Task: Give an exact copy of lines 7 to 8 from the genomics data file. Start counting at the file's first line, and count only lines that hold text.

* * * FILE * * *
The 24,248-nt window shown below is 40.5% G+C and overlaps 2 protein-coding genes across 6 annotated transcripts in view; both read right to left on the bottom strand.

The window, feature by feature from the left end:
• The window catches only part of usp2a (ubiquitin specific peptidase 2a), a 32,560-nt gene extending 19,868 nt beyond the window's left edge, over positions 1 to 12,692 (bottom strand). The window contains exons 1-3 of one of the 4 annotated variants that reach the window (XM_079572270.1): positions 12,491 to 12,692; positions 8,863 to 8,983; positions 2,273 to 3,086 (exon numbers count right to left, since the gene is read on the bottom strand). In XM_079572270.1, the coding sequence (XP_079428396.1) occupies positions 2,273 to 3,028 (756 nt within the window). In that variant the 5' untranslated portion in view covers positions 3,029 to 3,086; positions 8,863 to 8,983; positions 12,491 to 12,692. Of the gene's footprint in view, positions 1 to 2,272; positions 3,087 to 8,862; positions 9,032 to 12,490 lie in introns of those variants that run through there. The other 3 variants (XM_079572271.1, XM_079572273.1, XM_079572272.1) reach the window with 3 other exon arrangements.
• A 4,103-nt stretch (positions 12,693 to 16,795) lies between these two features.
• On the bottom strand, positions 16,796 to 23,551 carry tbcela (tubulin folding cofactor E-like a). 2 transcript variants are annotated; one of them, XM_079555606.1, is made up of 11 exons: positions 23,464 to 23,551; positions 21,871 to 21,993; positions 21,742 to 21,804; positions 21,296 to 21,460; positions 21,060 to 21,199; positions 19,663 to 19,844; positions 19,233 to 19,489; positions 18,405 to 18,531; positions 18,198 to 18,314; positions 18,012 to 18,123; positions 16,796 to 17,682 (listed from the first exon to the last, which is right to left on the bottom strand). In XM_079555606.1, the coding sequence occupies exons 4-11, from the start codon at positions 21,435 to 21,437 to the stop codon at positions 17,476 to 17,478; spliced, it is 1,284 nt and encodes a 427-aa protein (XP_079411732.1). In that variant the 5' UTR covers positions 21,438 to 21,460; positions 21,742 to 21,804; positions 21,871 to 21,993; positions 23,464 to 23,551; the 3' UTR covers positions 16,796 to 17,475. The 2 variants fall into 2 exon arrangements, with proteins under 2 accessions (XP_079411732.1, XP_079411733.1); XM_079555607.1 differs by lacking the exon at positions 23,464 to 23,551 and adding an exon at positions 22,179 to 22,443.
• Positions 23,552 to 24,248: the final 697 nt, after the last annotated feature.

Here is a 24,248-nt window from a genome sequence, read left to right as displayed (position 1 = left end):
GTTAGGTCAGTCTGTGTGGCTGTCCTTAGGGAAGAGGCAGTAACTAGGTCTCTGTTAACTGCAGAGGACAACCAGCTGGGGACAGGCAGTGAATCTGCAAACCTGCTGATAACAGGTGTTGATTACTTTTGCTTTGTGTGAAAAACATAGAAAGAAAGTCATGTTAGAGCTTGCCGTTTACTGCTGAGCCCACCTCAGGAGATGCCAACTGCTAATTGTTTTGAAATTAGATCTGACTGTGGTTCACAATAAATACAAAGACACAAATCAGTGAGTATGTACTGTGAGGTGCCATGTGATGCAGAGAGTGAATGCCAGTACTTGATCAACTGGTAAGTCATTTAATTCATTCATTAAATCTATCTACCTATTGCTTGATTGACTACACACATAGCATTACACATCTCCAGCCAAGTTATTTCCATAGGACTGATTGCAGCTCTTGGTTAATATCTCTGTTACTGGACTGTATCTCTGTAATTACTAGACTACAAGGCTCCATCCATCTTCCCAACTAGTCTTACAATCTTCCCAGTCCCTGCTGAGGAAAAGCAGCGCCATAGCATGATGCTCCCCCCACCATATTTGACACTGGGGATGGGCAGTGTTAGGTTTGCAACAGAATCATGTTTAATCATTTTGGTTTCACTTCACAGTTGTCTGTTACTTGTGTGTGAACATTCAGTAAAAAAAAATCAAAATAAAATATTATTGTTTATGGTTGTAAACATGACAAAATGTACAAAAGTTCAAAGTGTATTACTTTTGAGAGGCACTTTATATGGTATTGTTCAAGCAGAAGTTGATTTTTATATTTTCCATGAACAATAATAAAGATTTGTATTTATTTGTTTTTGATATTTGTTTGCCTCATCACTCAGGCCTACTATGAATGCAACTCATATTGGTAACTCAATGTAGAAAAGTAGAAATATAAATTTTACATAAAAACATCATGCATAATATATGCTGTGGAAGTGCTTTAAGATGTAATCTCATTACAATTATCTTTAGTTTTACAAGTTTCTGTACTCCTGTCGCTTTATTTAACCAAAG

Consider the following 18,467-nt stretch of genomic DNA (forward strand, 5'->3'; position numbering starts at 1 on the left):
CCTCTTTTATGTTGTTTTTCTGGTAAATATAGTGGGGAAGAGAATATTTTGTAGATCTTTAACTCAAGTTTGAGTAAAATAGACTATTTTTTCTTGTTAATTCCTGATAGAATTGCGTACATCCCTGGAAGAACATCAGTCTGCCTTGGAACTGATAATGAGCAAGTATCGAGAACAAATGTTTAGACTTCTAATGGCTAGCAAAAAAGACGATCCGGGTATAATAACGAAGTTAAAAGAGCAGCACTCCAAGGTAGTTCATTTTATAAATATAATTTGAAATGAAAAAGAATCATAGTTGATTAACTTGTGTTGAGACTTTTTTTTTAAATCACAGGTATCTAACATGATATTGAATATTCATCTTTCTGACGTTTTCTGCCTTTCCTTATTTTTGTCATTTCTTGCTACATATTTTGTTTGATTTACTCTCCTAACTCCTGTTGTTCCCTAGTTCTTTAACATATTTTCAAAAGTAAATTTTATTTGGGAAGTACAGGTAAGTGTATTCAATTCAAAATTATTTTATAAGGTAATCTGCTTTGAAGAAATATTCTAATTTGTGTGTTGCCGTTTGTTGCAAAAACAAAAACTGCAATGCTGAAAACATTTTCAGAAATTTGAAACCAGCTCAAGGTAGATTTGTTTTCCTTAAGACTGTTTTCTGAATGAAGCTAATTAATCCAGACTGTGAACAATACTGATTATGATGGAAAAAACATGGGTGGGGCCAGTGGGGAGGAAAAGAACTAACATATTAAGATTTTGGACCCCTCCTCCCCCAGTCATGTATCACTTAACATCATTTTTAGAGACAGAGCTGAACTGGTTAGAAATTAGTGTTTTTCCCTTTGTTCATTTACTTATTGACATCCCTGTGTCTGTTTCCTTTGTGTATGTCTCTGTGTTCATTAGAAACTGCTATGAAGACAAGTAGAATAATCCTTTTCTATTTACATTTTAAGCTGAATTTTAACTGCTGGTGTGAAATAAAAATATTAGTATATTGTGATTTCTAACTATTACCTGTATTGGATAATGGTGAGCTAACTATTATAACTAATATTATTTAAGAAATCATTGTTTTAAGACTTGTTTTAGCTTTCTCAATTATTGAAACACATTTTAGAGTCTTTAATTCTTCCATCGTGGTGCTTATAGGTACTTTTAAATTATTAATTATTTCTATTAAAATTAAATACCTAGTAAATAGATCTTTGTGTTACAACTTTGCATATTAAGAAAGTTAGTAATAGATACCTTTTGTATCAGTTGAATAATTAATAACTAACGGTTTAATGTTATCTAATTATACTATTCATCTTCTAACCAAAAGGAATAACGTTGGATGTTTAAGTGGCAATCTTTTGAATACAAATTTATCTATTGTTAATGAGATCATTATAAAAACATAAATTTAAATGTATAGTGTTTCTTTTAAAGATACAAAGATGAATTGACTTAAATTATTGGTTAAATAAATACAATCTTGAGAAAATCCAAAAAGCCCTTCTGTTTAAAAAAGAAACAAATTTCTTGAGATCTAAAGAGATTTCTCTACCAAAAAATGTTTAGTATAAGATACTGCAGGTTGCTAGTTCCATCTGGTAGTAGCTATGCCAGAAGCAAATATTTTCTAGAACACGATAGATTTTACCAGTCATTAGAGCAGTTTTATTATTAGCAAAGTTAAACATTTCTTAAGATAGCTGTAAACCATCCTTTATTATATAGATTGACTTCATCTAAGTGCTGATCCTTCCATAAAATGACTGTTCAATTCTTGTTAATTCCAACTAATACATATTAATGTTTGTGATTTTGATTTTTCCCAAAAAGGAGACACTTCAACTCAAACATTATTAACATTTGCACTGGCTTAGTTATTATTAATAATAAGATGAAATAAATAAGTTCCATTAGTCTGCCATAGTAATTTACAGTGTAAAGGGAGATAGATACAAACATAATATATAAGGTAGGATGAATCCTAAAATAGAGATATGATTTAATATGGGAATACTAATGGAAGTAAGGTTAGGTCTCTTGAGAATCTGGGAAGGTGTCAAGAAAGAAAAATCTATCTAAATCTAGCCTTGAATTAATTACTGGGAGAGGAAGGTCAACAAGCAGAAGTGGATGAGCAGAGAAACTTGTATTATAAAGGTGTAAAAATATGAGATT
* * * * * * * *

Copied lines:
Here is a 24,248-nt window from a genome sequence, read left to right as displayed (position 1 = left end):
GTTAGGTCAGTCTGTGTGGCTGTCCTTAGGGAAGAGGCAGTAACTAGGTCTCTGTTAACTGCAGAGGACAACCAGCTGGGGACAGGCAGTGAATCTGCAAACCTGCTGATAACAGGTGTTGATTACTTTTGCTTTGTGTGAAAAACATAGAAAGAAAGTCATGTTAGAGCTTGCCGTTTACTGCTGAGCCCACCTCAGGAGATGCCAACTGCTAATTGTTTTGAAATTAGATCTGACTGTGGTTCACAATAAATACAAAGACACAAATCAGTGAGTATGTACTGTGAGGTGCCATGTGATGCAGAGAGTGAATGCCAGTACTTGATCAACTGGTAAGTCATTTAATTCATTCATTAAATCTATCTACCTATTGCTTGATTGACTACACACATAGCATTACACATCTCCAGCCAAGTTATTTCCATAGGACTGATTGCAGCTCTTGGTTAATATCTCTGTTACTGGACTGTATCTCTGTAATTACTAGACTACAAGGCTCCATCCATCTTCCCAACTAGTCTTACAATCTTCCCAGTCCCTGCTGAGGAAAAGCAGCGCCATAGCATGATGCTCCCCCCACCATATTTGACACTGGGGATGGGCAGTGTTAGGTTTGCAACAGAATCATGTTTAATCATTTTGGTTTCACTTCACAGTTGTCTGTTACTTGTGTGTGAACATTCAGTAAAAAAAAATCAAAATAAAATATTATTGTTTATGGTTGTAAACATGACAAAATGTACAAAAGTTCAAAGTGTATTACTTTTGAGAGGCACTTTATATGGTATTGTTCAAGCAGAAGTTGATTTTTATATTTTCCATGAACAATAATAAAGATTTGTATTTATTTGTTTTTGATATTTGTTTGCCTCATCACTCAGGCCTACTATGAATGCAACTCATATTGGTAACTCAATGTAGAAAAGTAGAAATATAAATTTTACATAAAAACATCATGCATAATATATGCTGTGGAAGTGCTTTAAGATGTAATCTCATTACAATTATCTTTAGTTTTACAAGTTTCTGTACTCCTGTCGCTTTATTTAACCAAAG